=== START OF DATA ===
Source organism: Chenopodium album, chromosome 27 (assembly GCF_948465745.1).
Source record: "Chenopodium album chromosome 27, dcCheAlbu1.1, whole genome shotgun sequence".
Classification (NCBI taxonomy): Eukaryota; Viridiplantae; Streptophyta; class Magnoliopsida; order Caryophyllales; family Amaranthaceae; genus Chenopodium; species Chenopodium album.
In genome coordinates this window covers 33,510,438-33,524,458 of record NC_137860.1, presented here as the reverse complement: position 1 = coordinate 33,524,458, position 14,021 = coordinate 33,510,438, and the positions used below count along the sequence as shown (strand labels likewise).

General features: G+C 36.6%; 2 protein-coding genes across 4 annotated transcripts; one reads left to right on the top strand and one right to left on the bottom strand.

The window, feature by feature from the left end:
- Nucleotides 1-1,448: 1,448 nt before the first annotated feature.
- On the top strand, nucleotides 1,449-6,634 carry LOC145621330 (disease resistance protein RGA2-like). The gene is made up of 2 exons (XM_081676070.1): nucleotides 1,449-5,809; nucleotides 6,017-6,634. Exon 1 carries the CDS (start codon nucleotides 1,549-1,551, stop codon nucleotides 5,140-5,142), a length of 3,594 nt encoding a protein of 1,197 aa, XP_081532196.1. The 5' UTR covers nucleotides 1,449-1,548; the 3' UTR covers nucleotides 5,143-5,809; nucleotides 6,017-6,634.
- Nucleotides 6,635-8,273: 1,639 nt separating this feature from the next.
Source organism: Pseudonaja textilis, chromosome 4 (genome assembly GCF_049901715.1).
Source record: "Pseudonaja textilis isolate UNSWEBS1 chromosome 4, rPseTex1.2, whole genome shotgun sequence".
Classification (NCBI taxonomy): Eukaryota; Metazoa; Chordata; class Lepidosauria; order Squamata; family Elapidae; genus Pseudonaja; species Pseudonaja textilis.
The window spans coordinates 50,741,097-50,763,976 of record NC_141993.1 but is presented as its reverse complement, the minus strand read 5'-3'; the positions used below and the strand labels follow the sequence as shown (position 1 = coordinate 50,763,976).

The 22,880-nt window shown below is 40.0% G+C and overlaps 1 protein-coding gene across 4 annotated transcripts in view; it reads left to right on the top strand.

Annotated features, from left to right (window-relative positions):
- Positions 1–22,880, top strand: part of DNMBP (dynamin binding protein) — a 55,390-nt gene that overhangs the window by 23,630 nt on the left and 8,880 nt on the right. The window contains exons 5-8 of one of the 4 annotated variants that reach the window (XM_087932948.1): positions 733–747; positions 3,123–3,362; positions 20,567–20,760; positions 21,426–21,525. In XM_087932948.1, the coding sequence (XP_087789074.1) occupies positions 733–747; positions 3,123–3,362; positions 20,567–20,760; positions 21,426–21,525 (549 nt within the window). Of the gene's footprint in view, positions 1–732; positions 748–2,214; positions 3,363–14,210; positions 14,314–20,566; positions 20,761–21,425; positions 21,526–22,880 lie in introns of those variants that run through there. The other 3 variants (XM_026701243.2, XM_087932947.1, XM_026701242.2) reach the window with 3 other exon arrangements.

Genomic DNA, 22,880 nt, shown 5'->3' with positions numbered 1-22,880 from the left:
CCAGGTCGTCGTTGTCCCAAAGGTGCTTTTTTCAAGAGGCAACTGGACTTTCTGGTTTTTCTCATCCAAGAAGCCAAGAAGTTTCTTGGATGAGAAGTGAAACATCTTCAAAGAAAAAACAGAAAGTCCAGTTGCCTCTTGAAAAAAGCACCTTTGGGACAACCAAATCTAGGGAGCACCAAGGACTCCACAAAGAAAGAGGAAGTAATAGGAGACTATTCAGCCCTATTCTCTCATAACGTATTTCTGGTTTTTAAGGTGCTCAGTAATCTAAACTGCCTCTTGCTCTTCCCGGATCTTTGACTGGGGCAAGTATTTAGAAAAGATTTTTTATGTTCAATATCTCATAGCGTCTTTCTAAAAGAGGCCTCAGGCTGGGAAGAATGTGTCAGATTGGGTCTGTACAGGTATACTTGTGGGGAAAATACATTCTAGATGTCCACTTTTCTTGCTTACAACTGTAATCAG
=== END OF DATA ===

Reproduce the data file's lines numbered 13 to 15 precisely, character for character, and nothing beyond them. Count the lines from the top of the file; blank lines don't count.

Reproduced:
The window spans coordinates 50,741,097-50,763,976 of record NC_141993.1 but is presented as its reverse complement, the minus strand read 5'-3'; the positions used below and the strand labels follow the sequence as shown (position 1 = coordinate 50,763,976).

The 22,880-nt window shown below is 40.0% G+C and overlaps 1 protein-coding gene across 4 annotated transcripts in view; it reads left to right on the top strand.

Annotated features, from left to right (window-relative positions):